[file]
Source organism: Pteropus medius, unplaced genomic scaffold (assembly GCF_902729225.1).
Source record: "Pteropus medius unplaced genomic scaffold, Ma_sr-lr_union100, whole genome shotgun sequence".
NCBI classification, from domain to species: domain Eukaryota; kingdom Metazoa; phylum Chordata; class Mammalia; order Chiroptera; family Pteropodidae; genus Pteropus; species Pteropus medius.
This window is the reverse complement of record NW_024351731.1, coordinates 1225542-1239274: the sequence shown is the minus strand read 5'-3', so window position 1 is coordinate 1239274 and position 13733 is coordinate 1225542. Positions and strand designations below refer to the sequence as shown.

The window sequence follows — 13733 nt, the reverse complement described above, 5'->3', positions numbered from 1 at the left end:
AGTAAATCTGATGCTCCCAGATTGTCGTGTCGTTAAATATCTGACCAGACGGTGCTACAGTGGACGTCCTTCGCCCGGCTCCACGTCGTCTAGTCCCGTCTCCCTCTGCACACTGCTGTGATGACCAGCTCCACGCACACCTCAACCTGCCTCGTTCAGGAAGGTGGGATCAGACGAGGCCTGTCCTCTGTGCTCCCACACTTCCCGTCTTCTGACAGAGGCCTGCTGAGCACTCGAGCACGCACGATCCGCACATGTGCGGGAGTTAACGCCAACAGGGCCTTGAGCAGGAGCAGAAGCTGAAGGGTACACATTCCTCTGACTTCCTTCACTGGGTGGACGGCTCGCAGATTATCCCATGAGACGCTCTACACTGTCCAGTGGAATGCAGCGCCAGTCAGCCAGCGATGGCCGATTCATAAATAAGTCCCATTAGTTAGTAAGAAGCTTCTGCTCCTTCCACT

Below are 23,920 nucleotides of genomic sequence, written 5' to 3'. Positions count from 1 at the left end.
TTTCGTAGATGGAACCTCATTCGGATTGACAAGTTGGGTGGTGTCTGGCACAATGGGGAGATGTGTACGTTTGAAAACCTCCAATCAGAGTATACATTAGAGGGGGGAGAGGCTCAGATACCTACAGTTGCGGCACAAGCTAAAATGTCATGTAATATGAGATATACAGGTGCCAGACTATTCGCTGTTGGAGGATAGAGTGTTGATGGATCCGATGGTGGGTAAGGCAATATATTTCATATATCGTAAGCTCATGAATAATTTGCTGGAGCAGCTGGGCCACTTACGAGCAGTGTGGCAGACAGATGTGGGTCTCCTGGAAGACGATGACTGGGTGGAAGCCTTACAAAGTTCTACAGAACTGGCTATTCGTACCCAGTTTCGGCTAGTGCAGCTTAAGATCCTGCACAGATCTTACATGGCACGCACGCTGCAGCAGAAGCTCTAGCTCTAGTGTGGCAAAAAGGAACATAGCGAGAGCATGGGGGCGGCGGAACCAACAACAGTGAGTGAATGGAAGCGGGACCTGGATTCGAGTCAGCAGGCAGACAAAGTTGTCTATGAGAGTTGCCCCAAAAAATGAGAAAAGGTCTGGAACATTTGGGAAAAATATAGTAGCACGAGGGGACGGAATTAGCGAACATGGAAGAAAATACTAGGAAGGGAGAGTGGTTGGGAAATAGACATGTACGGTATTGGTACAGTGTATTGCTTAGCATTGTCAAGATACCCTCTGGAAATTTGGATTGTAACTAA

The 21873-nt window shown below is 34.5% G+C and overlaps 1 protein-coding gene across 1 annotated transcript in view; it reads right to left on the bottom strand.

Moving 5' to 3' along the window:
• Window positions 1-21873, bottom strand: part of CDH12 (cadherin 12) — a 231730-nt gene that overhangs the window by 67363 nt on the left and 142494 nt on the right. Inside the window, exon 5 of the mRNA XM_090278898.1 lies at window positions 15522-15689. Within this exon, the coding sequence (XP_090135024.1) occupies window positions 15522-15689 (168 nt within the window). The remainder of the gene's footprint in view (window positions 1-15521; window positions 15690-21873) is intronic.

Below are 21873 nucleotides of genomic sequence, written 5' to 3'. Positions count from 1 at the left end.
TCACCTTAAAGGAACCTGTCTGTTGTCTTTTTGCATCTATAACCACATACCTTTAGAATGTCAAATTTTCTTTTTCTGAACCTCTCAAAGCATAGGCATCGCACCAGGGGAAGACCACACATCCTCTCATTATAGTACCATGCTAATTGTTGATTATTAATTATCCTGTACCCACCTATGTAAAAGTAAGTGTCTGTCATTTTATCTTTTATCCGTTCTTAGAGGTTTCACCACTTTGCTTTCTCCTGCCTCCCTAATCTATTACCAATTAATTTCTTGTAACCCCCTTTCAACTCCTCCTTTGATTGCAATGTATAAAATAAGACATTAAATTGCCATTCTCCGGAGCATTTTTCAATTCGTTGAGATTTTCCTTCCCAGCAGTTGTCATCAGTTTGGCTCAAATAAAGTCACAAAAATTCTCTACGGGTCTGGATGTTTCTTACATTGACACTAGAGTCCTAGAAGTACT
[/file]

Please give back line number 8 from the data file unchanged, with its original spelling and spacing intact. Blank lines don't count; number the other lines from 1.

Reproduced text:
TTTCGTAGATGGAACCTCATTCGGATTGACAAGTTGGGTGGTGTCTGGCACAATGGGGAGATGTGTACGTTTGAAAACCTCCAATCAGAGTATACATTAGAGGGGGGAGAGGCTCAGATACCTACAGTTGCGGCACAAGCTAAAATGTCATGTAATATGAGATATACAGGTGCCAGACTATTCGCTGTTGGAGGATAGAGTGTTGATGGATCCGATGGTGGGTAAGGCAATATATTTCATATATCGTAAGCTCATGAATAATTTGCTGGAGCAGCTGGGCCACTTACGAGCAGTGTGGCAGACAGATGTGGGTCTCCTGGAAGACGATGACTGGGTGGAAGCCTTACAAAGTTCTACAGAACTGGCTATTCGTACCCAGTTTCGGCTAGTGCAGCTTAAGATCCTGCACAGATCTTACATGGCACGCACGCTGCAGCAGAAGCTCTAGCTCTAGTGTGGCAAAAAGGAACATAGCGAGAGCATGGGGGCGGCGGAACCAACAACAGTGAGTGAATGGAAGCGGGACCTGGATTCGAGTCAGCAGGCAGACAAAGTTGTCTATGAGAGTTGCCCCAAAAAATGAGAAAAGGTCTGGAACATTTGGGAAAAATATAGTAGCACGAGGGGACGGAATTAGCGAACATGGAAGAAAATACTAGGAAGGGAGAGTGGTTGGGAAATAGACATGTACGGTATTGGTACAGTGTATTGCTTAGCATTGTCAAGATACCCTCTGGAAATTTGGATTGTAACTAA